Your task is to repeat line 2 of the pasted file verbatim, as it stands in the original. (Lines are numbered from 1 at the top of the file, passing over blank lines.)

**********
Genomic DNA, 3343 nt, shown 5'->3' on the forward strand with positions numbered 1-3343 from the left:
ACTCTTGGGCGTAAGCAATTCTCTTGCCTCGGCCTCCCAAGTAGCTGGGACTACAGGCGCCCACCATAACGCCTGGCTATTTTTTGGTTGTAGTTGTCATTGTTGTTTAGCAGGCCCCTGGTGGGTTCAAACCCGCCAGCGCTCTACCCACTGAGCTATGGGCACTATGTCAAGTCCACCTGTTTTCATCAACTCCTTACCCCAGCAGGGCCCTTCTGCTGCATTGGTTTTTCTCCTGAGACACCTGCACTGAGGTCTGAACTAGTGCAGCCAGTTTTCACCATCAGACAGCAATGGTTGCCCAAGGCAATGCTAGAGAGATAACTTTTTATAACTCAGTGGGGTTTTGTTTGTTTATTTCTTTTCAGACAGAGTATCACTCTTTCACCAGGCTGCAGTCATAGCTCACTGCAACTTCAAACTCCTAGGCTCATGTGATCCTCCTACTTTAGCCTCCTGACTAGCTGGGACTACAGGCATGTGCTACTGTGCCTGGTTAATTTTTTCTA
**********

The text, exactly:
ACTCTTGGGCGTAAGCAATTCTCTTGCCTCGGCCTCCCAAGTAGCTGGGACTACAGGCGCCCACCATAACGCCTGGCTATTTTTTGGTTGTAGTTGTCATTGTTGTTTAGCAGGCCCCTGGTGGGTTCAAACCCGCCAGCGCTCTACCCACTGAGCTATGGGCACTATGTCAAGTCCACCTGTTTTCATCAACTCCTTACCCCAGCAGGGCCCTTCTGCTGCATTGGTTTTTCTCCTGAGACACCTGCACTGAGGTCTGAACTAGTGCAGCCAGTTTTCACCATCAGACAGCAATGGTTGCCCAAGGCAATGCTAGAGAGATAACTTTTTATAACTCAGTGGGGTTTTGTTTGTTTATTTCTTTTCAGACAGAGTATCACTCTTTCACCAGGCTGCAGTCATAGCTCACTGCAACTTCAAACTCCTAGGCTCATGTGATCCTCCTACTTTAGCCTCCTGACTAGCTGGGACTACAGGCATGTGCTACTGTGCCTGGTTAATTTTTTCTA